mardi 9 juillet 2013

Peak Water et Peak Food ?

Global threat to food supply as water wells dry up, warns top environment expert
The Guardian, John Vidal, 06/07/2013 (traduire en Français texte en anglais )
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Lester Brown says grain harvests are already shrinking as US, India and China come close to 'peak water'

Wells are drying up and underwater tables falling so fast in the Middle East and parts of India, China and the US that food supplies are seriously threatened, one of the world's leading resource analysts has warned.

In a major new essay Lester Brown, head of the Earth Policy Institute in Washington, claims that 18 countries, together containing half the world's people, are now overpumping their underground water tables to the point – known as "peak water" – where they are not replenishing and where harvests are getting smaller each year.

The situation is most serious in the Middle East. According to Brown: "Among the countries whose water supply has peaked and begun to decline are Saudi Arabia, Syria, Iraq and Yemen. By 2016 Saudi Arabia projects it will be importing some 15m tonnes of wheat, rice, corn and barley to feed its population of 30 million people. It is the first country to publicly project how aquifer depletion will shrink its grain harvest.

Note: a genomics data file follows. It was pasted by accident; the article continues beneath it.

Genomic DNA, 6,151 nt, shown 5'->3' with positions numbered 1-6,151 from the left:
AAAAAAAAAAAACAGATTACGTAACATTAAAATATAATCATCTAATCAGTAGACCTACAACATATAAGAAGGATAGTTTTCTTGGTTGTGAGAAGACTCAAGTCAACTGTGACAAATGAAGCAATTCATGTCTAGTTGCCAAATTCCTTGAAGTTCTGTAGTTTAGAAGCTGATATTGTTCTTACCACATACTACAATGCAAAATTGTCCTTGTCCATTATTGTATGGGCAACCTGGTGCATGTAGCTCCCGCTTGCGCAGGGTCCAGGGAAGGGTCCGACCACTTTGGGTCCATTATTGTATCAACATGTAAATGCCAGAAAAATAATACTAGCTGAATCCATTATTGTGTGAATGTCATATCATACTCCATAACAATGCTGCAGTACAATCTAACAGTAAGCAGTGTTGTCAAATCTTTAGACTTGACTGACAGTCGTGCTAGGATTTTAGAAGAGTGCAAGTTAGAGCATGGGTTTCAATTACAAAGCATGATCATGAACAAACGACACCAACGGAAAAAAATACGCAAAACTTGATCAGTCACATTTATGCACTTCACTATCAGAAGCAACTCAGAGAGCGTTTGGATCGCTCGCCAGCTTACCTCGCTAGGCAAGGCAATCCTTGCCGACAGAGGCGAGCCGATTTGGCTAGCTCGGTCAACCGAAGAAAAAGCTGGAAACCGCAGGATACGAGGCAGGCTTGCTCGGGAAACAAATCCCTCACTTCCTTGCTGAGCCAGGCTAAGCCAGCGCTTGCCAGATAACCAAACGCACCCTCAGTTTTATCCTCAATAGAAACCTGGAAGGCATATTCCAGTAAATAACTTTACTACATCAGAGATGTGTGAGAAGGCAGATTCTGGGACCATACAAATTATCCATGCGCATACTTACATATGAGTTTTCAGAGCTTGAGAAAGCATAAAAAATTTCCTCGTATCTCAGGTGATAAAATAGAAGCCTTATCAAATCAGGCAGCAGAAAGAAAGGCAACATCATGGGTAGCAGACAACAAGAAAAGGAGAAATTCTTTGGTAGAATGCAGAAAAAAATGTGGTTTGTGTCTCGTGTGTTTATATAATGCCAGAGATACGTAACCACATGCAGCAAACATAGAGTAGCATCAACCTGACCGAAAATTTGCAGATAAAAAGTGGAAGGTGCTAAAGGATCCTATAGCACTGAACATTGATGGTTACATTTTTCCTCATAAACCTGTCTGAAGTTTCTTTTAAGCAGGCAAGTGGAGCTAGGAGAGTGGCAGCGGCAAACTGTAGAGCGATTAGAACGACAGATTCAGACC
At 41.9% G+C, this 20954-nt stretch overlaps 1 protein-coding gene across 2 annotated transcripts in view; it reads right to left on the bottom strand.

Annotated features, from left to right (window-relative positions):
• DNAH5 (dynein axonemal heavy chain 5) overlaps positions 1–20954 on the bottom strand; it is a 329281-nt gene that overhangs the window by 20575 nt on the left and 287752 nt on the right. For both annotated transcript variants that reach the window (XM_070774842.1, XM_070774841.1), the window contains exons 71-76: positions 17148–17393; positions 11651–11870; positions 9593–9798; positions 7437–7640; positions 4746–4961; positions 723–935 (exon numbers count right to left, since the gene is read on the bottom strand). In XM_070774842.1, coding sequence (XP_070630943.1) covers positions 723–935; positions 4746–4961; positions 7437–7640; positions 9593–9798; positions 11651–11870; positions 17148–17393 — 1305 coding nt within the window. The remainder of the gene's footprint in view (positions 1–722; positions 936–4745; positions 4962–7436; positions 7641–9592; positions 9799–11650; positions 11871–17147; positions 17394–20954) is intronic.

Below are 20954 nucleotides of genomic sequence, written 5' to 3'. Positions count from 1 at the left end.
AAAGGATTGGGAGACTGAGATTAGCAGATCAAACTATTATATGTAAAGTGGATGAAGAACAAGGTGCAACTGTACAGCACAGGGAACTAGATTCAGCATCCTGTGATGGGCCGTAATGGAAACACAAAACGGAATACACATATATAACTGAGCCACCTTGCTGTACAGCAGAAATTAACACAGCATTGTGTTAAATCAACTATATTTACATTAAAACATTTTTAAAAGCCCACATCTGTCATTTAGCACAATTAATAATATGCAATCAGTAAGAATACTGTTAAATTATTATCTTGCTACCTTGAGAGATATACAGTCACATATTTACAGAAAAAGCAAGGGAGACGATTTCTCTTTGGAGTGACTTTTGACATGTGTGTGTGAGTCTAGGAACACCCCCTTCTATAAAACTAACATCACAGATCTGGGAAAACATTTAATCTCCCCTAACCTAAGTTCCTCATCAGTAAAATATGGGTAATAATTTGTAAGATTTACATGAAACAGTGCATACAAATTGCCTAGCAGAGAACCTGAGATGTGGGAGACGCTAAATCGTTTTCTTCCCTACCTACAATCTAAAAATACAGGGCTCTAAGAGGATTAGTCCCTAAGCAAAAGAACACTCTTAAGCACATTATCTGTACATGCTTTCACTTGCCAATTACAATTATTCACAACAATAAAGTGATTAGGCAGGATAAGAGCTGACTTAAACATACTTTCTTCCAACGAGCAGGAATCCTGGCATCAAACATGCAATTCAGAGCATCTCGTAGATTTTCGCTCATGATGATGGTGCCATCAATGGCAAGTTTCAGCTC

"The world is seeing the collision between population growth and water supply at the regional level. For the first time in history, grain production is dropping in a geographic region with nothing in sight to arrest the decline. Because of the failure of governments in the region to mesh population and water policies, each day now brings 10,000 more people to feed and less irrigation water with which to feed them."